Jacob’s Ladder (1990)


  • Eat something. Maybe you’re just hungry. You’ll see.

Naked Blood (1996)


  • Find a fellow who feels the same way. People in such situations tend to be loners, but friends and lovers are especially important when you have problems to deal with, and who better to help you find out what the problem is than your bosom buddy? The person with whom you travel the road of life? Nowadays, we all define family in different ways, so don’t let me or anyone else tell you who the person is. The connection could be platonic, paternal, pederastic, preternatural, or otherwise perverse—no matter. Only connect!

Natural Born Killers (1994)


  • Hire power. Money can’t solve all problems, but it can bring in the top experts from just about anywhere in the world, who can at least tell you that you have any kind of problem you can imagine. Therefore save up so you can invest when the time is right! Spending on the right expert can make the difference between being THE PROBLEM’s victim and kicking THE PROBLEM’s ass.

Dead Alive (1992)

Nine Cat-Themed Horror Films Worth a Purr

Every now and then I succumb to cuteness. Samara, however, has requested that I base a character on her, one that slaughters all the “insects,” whatever that means.

Samara, ruler of my household, begrudgingly poses for this blog

9. Cat O’ Nine Tails (1971): Dario Argento’s second feature lacks the crazy cat moments memorable in Bird with the Crystal Plumage (1970), which has a character who eats cats, and Inferno (1980), which has a character randomly mauled by cats who fly at her from the sides of the screen. A cat makes the title, however, because our furry Internet-ruling friend provides a metaphor for the entire film, the mystery behind which is like the titular fetish device, so twisted that following its nine suspects/possibilities is like a kind of tickle-clawing torture.

CatintheBrain8. Cat in the Brain (1990): Lucio Fulci and Dario Argento supposedly had trouble getting along for years because Fulci piggybacked on Argento’s early success with animal-themed giallo films (Italian crime thrillers) such as Fulci’s derivative-but-good Lizard in a Woman’s Skin (1971). Cat in the Brain, a late Fulci effort, follows Argento in having a mainly metaphorical connection to our furry friends, who are tearing up the brain of Fulci himself, who stars as himself, a director whose past films (shown amply in flashbacks) are manifesting in present-day murders. This cat won’t likely please you if you’re not a Fulci fan, but if you like the Godfather of Gore, it’s postmodern catnip.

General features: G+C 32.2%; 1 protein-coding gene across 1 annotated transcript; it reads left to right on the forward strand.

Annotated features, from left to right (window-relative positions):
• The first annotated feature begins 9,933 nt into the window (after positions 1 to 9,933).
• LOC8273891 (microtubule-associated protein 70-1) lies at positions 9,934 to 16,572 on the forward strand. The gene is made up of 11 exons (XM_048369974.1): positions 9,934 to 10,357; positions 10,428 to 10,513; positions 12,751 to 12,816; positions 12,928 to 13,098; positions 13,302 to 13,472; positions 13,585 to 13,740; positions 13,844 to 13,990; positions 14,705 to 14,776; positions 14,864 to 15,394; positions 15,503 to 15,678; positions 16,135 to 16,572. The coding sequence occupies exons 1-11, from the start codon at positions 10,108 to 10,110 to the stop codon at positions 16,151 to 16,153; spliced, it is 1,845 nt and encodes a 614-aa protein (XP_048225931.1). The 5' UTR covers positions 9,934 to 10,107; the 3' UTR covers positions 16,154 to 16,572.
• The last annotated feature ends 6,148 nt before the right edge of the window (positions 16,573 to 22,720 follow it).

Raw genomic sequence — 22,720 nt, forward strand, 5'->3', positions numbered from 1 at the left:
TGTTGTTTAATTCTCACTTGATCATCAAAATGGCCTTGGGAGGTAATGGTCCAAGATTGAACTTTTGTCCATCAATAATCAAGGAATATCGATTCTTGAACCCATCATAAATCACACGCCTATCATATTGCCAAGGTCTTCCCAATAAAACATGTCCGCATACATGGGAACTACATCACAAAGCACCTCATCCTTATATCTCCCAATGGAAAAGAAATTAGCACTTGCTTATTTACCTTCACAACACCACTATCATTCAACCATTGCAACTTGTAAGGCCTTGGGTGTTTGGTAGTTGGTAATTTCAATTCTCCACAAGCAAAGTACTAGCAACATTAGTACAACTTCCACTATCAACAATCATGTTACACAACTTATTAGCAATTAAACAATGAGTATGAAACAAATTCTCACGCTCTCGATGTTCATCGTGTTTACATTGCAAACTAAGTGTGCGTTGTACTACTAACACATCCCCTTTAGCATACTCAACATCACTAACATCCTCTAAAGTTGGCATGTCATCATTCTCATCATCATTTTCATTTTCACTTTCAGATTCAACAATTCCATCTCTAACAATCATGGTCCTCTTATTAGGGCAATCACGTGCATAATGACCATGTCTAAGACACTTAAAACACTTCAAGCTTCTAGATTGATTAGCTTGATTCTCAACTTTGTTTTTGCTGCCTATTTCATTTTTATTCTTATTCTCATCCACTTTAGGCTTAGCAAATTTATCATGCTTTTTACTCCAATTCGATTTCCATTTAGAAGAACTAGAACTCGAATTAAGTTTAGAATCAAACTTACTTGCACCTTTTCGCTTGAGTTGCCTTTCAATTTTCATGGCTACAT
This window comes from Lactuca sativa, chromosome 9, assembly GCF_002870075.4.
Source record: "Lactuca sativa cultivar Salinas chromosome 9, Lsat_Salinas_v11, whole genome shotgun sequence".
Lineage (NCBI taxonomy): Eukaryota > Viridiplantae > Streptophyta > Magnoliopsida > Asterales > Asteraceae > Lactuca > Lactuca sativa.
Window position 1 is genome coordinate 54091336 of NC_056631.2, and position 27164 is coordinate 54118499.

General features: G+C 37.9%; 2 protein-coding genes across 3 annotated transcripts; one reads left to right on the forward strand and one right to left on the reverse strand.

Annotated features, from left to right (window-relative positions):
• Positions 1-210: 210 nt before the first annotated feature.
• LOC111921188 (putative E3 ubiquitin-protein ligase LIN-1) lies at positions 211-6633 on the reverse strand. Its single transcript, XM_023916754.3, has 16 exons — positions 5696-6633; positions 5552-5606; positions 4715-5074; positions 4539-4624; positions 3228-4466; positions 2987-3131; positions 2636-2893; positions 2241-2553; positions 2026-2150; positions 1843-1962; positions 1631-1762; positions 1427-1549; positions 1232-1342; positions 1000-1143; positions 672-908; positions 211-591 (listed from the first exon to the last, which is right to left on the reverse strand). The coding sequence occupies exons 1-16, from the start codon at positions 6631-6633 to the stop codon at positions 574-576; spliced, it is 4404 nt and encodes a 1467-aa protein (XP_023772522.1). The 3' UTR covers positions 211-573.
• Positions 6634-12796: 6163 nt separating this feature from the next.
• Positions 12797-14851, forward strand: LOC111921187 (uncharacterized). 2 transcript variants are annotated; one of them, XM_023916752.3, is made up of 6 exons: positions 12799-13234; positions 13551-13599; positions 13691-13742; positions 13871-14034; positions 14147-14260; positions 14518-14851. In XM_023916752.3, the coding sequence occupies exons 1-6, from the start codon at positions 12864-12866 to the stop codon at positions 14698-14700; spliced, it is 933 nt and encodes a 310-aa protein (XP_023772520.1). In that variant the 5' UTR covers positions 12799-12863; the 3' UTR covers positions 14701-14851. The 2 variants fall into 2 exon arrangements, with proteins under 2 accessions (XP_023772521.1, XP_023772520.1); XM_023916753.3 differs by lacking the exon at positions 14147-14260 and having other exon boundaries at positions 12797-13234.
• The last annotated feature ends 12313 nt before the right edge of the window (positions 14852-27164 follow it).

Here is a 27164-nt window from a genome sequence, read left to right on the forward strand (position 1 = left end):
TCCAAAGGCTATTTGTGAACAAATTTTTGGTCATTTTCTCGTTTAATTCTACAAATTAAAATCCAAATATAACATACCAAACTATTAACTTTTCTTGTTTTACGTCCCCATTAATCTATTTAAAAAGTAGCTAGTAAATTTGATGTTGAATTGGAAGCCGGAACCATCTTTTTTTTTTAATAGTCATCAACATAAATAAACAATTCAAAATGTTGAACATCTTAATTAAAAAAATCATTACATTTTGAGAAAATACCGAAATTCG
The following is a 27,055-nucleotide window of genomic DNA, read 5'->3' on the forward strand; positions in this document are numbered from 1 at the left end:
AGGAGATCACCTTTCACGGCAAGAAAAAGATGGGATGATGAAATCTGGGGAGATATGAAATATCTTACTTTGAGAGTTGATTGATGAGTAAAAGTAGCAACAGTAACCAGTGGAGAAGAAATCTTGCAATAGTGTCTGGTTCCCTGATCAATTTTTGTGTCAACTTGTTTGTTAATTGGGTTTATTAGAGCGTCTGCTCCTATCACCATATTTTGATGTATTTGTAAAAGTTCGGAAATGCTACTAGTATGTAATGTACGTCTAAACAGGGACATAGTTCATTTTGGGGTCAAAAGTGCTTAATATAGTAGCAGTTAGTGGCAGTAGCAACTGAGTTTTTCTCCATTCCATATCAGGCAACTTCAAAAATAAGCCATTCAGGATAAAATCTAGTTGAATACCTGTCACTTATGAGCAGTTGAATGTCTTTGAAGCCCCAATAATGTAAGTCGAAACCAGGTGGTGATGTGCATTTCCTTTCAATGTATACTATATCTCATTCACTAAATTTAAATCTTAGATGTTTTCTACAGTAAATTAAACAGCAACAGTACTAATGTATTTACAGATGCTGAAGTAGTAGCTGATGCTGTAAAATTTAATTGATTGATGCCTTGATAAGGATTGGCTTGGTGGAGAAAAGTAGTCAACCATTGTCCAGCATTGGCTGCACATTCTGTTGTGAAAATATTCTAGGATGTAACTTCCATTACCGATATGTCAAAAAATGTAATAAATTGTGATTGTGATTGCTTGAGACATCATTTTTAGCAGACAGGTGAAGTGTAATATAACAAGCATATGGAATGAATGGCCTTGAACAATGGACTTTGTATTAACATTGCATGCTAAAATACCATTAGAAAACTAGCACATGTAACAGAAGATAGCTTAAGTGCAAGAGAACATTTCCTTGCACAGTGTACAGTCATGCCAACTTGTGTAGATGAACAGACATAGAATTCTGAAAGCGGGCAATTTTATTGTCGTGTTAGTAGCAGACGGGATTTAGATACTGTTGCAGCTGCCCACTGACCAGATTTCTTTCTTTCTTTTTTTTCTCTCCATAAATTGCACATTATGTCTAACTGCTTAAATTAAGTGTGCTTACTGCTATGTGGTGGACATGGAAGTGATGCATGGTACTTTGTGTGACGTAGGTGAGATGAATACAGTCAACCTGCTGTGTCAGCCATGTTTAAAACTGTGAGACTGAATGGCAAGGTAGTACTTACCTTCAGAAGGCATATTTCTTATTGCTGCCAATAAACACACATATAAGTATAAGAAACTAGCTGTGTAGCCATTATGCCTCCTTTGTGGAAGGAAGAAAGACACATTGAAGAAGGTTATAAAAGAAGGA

Kuroneko7. Kuroneko (1968): Stylish Italian films and stylish Japanese films have been trading ideas for decades (more on that in a moment), and this classic Japanese kaidan (wronged women with long black hair out for revenge, most familiar to Americans from the remake of The Ring, 1998 / 2002) hybrid features awesome cat-woman ghost dueling, glorious use of black and white tonality, and some samurai for good measure. Not the best Japanese horror from the 60s, but in my top five, and my favorite one focused on cats. The title means black cat.

catseye6. Cat’s Eye (1985): The frame story focuses on a cat erring on a sort of quest to rescue young Drew Barrymore, whom he reaches in time for the third and final story in the anthology. The third story, about the girl’s (and cat’s) battle with a breath-stealing mini-monster, sort of sucks now that I’m grown up. However, the first two, about quitting smoking corporate-style and going out on a ledge for a married woman (literally), are based on classic Stephen King shorts and hold up due to dark humor, massive tension, and great performances from leads James Woods and Robert Hays. The cat gets important moments in both the grown-up stories, too.